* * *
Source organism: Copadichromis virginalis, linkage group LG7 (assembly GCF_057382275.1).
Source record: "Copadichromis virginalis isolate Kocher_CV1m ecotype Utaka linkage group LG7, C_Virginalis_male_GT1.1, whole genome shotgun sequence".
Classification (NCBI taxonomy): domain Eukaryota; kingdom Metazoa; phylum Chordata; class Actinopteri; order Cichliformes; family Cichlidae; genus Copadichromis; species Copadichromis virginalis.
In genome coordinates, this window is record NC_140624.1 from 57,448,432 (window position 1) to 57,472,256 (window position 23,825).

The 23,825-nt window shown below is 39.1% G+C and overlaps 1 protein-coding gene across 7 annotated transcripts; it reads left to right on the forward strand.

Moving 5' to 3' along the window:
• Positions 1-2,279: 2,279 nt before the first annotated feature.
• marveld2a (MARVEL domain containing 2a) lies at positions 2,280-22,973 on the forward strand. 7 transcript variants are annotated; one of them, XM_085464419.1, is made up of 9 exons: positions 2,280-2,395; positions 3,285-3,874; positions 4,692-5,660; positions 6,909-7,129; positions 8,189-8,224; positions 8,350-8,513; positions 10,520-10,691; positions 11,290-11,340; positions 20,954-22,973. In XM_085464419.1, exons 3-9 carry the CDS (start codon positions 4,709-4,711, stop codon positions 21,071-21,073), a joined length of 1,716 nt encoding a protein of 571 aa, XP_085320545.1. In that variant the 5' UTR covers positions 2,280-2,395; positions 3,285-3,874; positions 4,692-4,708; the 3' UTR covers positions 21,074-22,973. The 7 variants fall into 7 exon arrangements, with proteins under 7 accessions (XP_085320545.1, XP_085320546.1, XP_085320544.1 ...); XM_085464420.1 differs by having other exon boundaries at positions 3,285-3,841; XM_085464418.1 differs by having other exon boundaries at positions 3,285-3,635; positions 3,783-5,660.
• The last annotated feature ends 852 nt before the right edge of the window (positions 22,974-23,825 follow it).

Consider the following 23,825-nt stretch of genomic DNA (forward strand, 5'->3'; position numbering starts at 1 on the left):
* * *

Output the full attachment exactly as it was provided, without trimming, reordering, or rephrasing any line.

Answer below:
Source organism: Copadichromis virginalis, linkage group LG7 (assembly GCF_057382275.1).
Source record: "Copadichromis virginalis isolate Kocher_CV1m ecotype Utaka linkage group LG7, C_Virginalis_male_GT1.1, whole genome shotgun sequence".
Classification (NCBI taxonomy): domain Eukaryota; kingdom Metazoa; phylum Chordata; class Actinopteri; order Cichliformes; family Cichlidae; genus Copadichromis; species Copadichromis virginalis.
In genome coordinates, this window is record NC_140624.1 from 57,448,432 (window position 1) to 57,472,256 (window position 23,825).

The 23,825-nt window shown below is 39.1% G+C and overlaps 1 protein-coding gene across 7 annotated transcripts; it reads left to right on the forward strand.

Moving 5' to 3' along the window:
• Positions 1-2,279: 2,279 nt before the first annotated feature.
• marveld2a (MARVEL domain containing 2a) lies at positions 2,280-22,973 on the forward strand. 7 transcript variants are annotated; one of them, XM_085464419.1, is made up of 9 exons: positions 2,280-2,395; positions 3,285-3,874; positions 4,692-5,660; positions 6,909-7,129; positions 8,189-8,224; positions 8,350-8,513; positions 10,520-10,691; positions 11,290-11,340; positions 20,954-22,973. In XM_085464419.1, exons 3-9 carry the CDS (start codon positions 4,709-4,711, stop codon positions 21,071-21,073), a joined length of 1,716 nt encoding a protein of 571 aa, XP_085320545.1. In that variant the 5' UTR covers positions 2,280-2,395; positions 3,285-3,874; positions 4,692-4,708; the 3' UTR covers positions 21,074-22,973. The 7 variants fall into 7 exon arrangements, with proteins under 7 accessions (XP_085320545.1, XP_085320546.1, XP_085320544.1 ...); XM_085464420.1 differs by having other exon boundaries at positions 3,285-3,841; XM_085464418.1 differs by having other exon boundaries at positions 3,285-3,635; positions 3,783-5,660.
• The last annotated feature ends 852 nt before the right edge of the window (positions 22,974-23,825 follow it).

Consider the following 23,825-nt stretch of genomic DNA (forward strand, 5'->3'; position numbering starts at 1 on the left):